10. The male of an unidentified Protanilla (Leptanillinae) from Thailand has secondarily lost petiolation, where the third abdominal segment is no longer constricted between the pre- and postsclerites (Fig. 10A). These males are still recognizable as ants by the closed apical procoxal foramen, ventrallydirected meso- and metacoxal cavities, and low and lateral propodeal spiracle. Other Protanilla species (even in sympatry) retain the constriction, while yet others have petiolation of the third abdominal segment (Fig. 10B). Some males of the Dolichoderinae (e.g., Azteca) and other unidentified males of the Leptanillinae have very reduced petioles, but these are still distinctly differentiated from the third abdominal segment and are slightly posteriorly constricted.

11. Antennomere count for males usually 13, less often 8–12 (count of 8 observed in Acropyga and Stenamma; counts of 10+ more common). Antennomere counts may be extremely reduced in inquilines, for example in Pheidole acutidens, which occasionally have an antennomere count of 5, although this is variable infraspecifically, and indeed may vary between the left and right antennae.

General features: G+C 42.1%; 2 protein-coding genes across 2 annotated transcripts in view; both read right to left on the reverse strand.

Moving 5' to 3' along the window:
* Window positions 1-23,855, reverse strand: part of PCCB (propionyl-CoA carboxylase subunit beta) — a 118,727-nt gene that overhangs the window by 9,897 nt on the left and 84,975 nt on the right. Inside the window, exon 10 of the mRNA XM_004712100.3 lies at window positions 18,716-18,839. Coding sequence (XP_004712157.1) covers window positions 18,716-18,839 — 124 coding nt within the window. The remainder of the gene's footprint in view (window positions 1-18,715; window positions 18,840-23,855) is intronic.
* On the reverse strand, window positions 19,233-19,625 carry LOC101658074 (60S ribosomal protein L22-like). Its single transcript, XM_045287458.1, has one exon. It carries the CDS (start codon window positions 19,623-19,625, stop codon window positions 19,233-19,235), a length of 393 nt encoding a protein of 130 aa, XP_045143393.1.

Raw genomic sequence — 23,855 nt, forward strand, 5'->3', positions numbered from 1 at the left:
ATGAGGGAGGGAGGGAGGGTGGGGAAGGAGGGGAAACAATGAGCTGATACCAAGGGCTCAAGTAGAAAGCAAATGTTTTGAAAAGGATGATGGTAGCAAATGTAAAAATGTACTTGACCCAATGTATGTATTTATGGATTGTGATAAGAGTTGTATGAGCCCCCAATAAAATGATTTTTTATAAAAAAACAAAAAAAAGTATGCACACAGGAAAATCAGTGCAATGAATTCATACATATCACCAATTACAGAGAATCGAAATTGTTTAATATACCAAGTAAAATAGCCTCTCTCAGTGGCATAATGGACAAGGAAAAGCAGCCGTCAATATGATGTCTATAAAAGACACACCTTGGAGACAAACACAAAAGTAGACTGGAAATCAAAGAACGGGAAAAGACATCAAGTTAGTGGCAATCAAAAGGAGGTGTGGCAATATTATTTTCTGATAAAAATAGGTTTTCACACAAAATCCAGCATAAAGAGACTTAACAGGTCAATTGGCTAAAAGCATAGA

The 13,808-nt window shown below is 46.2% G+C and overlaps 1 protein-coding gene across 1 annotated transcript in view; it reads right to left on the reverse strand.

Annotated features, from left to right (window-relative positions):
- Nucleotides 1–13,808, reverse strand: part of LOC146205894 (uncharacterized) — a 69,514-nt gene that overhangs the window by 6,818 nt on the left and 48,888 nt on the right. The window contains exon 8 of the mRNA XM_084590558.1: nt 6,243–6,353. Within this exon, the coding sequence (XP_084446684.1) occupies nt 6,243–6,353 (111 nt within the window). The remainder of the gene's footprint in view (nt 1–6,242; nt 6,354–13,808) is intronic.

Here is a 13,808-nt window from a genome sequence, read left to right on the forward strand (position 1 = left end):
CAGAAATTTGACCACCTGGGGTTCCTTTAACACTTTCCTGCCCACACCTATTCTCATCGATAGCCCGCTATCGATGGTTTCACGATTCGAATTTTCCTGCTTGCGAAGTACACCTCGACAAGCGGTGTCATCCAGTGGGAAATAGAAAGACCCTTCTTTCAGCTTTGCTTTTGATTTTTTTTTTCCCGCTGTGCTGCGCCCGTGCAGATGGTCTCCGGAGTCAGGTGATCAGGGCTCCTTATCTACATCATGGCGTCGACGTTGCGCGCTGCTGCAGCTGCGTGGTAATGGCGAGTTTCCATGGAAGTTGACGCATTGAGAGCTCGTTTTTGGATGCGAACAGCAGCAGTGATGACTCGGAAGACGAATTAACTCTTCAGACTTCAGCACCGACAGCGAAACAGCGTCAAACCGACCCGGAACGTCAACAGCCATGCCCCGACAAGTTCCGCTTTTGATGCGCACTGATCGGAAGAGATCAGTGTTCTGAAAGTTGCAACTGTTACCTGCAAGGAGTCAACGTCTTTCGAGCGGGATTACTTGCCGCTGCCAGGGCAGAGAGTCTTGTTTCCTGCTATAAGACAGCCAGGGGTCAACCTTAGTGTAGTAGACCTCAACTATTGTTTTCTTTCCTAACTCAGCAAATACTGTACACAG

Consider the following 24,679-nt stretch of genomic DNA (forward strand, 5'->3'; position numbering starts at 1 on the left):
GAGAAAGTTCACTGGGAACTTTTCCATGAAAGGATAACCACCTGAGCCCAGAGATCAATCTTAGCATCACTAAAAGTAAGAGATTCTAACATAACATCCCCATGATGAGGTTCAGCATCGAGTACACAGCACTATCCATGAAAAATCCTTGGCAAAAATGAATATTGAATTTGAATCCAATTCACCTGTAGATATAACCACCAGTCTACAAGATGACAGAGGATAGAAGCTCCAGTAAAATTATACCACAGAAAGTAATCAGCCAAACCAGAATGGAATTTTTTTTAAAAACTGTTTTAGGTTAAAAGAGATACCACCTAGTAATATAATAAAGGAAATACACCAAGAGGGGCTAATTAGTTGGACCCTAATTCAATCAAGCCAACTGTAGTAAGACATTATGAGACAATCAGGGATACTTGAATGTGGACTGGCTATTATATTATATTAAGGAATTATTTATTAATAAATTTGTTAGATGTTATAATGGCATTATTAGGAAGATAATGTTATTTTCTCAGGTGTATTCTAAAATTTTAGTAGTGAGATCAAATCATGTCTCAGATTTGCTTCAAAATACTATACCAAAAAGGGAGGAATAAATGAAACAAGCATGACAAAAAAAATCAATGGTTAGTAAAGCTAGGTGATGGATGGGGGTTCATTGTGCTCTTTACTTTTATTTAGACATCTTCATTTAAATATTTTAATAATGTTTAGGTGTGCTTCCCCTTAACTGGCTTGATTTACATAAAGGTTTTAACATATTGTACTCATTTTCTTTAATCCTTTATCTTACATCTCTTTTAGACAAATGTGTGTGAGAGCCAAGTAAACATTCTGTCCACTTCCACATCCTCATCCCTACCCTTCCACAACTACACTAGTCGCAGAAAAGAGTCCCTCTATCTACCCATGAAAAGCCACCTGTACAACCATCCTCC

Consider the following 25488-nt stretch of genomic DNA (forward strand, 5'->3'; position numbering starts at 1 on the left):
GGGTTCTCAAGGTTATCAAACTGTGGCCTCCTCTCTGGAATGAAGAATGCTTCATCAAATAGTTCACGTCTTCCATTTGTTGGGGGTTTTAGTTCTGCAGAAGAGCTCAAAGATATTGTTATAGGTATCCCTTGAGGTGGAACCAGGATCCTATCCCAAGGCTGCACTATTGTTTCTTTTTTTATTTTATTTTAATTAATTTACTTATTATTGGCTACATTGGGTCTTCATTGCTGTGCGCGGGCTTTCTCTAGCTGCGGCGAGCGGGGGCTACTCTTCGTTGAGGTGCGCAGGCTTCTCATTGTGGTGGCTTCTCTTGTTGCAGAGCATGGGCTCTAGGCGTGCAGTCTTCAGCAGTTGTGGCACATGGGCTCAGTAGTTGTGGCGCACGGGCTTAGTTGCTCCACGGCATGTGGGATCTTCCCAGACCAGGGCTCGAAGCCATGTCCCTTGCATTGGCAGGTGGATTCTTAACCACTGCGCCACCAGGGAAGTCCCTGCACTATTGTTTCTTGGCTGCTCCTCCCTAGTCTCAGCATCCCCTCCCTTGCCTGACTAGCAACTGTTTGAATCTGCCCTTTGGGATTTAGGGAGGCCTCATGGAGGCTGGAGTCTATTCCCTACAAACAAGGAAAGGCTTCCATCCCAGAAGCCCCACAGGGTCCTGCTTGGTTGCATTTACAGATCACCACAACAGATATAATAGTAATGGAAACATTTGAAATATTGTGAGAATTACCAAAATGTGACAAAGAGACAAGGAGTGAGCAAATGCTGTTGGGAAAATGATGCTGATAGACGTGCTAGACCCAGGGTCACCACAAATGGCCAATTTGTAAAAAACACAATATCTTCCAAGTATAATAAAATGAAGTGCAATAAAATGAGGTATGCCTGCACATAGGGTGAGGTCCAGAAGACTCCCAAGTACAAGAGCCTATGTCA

12. Brothers (1975) contends that the form of the formicid epicnemium is unique, being highly reduced, fused to and extending over the height of the mesepisternum, and obscured by the pronotum. This putative homology was not evaluated in the present work.

13. The pterostigma is lost in most Leptanillinae, some myrmicine genera, and some species of Leptomyrmex (Dolichoderinae).

14. No closed cells are observed in some males of Leptanillinae and Myrmicinae.


Boudinot, B.E. 2015. Contributions to the knowledge of Formicidae (Hymenoptera, Aculeata): a new diagnosis of the family, the first global male-based key to subfamilies, and a treatment of early branching lineages. European Journal of Taxonomy 120, 1-62 (